I haven’t tasted the beer yet. Erik is coming over on Monday and I figured I’d wait for him. Rickard’s Dark is supposedly a 4.8% ABV English style porter with added Quebec maple syrup. I do love me some porter, but I’m not so sure I’ll like Rickard’s Dark. I used to drink Rickard’s beer in my younger days because I found it to be a breath of fresh air when compared to Molson Canadian. I’ve since expanded my beer horizons well beyond Molson’s own Rickard’s brand and no longer care for their Red and Honey Brown like I once did. That being said, I hope that Rickard’s Dark is wonderful and that it might get some non craft beer drinkers into porter and onto other wonderful porters like Black Butte from Deschutes. Expect to see Rickard’s Dark on the shelves in Rickard’s Taster packs within a few weeks.
I love porter; it is one of my favorite beer styles. I find porter to be quite easy and enjoyable to drink, which might be due to the moderate alcohol levels and pleasant roasty and chocolate flavors one finds in porter. What I don’t like about porter is its relative scarcity in these parts. I can’t think of one BC brewer that regularly sells six packs of porter. You’ll sometimes find 650ml bottles of porter from BC craft brewers available in BC Liquor Stores, but these examples are often brewed with an additional element such as chocolate, coffee, coconut, or other fruit. While I definitely like these beers, what I’d really like to see is a widely available six pack of quality porter from one of BC’s many fine brewers. In the mean time, Deschutes has recently made its way into BC. Thank heaven for their Black Butte Porter, which is definitely one of my favorite beers! I picked some up from Brewery Creek last week and, with a few friends, made quick work of them. With craft brewing gaining ground in BC, I can only hope that a widely available porter is on the horizon. I’d suck one, or six.
I spent this past BC Day long weekend at a cabin near the foot of Mount Baker, a short jaunt across the border from where I live. Just before the cabin on the road to Mount Baker, there is a small grocery store called Nooksack Market. I’d visited this market two years ago on a previous visit to the same cabin. When my wife told me we were heading to here uncle’s place, all I could think about was getting back to this market. Why? Because they have a fantastic craft beer selection stocked with delicious Washington and Oregon beers that you can’t get at any of BC’s best beer stores! It was really overwhelming shopping at that tiny market because I wanted to buy everything. I ended up buying a lot of the Stone, Lagunitas, and Deschutes beers that you can’t get here. It was a good weekend, but I drank too much.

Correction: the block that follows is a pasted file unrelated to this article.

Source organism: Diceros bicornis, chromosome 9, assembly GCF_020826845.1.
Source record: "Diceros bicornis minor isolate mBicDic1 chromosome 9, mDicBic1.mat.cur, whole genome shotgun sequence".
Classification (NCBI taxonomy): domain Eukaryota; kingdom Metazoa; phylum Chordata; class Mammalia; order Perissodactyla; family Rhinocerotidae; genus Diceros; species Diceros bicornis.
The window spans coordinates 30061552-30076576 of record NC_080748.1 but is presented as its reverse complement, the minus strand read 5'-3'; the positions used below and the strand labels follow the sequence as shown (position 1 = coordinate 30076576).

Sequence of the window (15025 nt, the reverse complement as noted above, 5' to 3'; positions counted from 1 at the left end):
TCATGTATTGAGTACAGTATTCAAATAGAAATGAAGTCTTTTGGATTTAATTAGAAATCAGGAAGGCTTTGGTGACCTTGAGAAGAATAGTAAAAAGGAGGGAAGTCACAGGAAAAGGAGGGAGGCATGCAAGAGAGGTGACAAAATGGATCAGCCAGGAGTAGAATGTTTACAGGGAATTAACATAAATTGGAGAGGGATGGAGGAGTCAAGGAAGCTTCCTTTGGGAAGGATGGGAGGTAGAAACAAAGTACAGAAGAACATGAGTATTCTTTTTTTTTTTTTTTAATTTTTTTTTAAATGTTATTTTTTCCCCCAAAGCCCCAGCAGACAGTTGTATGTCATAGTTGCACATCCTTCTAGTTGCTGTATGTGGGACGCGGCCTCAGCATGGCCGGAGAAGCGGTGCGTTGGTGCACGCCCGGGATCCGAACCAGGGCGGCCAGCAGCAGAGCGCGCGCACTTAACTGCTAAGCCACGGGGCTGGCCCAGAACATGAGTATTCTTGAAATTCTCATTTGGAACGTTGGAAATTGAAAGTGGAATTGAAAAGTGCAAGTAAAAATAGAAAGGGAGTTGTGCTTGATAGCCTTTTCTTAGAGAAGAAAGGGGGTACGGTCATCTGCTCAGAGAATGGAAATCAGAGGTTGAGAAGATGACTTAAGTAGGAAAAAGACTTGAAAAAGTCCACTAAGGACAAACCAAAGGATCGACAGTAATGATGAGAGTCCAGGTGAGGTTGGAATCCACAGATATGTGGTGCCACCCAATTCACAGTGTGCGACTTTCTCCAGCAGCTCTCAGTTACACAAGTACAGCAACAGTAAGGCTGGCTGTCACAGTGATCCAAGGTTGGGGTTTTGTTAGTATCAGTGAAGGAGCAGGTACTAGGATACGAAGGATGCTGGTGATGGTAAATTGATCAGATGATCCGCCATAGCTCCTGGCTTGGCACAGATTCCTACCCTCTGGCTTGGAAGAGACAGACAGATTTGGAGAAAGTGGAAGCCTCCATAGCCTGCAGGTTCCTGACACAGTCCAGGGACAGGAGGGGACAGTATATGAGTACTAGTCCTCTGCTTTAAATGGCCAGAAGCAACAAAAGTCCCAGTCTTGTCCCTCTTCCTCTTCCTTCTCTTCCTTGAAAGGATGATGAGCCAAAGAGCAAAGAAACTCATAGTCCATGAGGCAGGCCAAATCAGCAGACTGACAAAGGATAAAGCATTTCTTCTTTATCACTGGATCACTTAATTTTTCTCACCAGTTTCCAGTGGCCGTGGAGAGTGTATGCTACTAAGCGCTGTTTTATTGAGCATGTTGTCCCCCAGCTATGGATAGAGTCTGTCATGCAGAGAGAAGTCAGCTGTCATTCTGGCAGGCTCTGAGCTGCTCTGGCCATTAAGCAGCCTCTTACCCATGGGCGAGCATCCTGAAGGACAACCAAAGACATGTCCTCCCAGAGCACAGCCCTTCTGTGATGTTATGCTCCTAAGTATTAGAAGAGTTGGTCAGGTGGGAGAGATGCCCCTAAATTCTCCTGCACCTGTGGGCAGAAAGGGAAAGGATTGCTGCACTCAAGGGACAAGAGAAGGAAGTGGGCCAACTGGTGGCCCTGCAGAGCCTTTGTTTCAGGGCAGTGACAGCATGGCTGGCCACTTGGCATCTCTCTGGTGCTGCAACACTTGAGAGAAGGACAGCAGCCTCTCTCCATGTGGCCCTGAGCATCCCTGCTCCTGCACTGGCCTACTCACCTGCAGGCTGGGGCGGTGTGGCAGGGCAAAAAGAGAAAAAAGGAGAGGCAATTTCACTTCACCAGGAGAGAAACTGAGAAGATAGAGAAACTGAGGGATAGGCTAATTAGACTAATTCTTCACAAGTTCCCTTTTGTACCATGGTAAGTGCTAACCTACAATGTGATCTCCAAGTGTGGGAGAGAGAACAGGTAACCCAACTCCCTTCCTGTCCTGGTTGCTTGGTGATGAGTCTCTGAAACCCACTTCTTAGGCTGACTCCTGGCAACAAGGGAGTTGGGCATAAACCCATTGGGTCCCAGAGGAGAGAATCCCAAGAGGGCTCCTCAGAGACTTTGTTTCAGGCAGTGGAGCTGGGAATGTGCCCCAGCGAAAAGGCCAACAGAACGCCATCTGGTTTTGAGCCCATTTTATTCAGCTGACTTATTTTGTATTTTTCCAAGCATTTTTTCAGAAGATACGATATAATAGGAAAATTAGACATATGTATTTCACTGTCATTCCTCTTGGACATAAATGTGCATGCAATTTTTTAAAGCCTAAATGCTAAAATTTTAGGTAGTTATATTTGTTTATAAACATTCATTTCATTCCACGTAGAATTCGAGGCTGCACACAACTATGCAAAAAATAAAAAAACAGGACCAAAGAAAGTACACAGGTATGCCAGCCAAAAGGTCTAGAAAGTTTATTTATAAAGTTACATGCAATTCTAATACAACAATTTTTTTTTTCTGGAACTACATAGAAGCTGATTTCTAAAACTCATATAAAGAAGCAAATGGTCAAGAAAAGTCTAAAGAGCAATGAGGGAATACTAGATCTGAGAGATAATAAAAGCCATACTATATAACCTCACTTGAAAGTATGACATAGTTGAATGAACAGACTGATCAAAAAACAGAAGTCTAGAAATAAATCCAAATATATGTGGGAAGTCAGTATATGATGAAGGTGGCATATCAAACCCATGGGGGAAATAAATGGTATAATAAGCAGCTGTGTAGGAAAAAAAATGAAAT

A sample of what's waiting for us right across the border
On the way back to Canada we stopped at the Sumas Liquor store to stock up. This liquor store is two blocks from the border, within clear sight of the crossing. They too had a fantastic selection and I picked more of the same great beers, plus a few Laughing Buddha bottles. An American reading this blog might think I am crazy, stupid, or both, but the beer selection right across the border is enough to get this Canadian beer enthusiast exited. Curse our stupid liquor laws! If trucks carrying this delicious beer can get to the border, surely they can get across too, right? We’ll even pay double, which is pretty much what we pay anyway. At least we get Health Care…
The Booze Bear at Sumas Liquor Store, ha
Also, I had a Bud Light Lime this weekend and I thoroughly did not enjoy it. It tasted nothing like beer, but like malty sprite. I still think Bud Light Lime is horrible and implore you fans of this perverse liquid to seek out and explore other light beers and alcoholic beverages.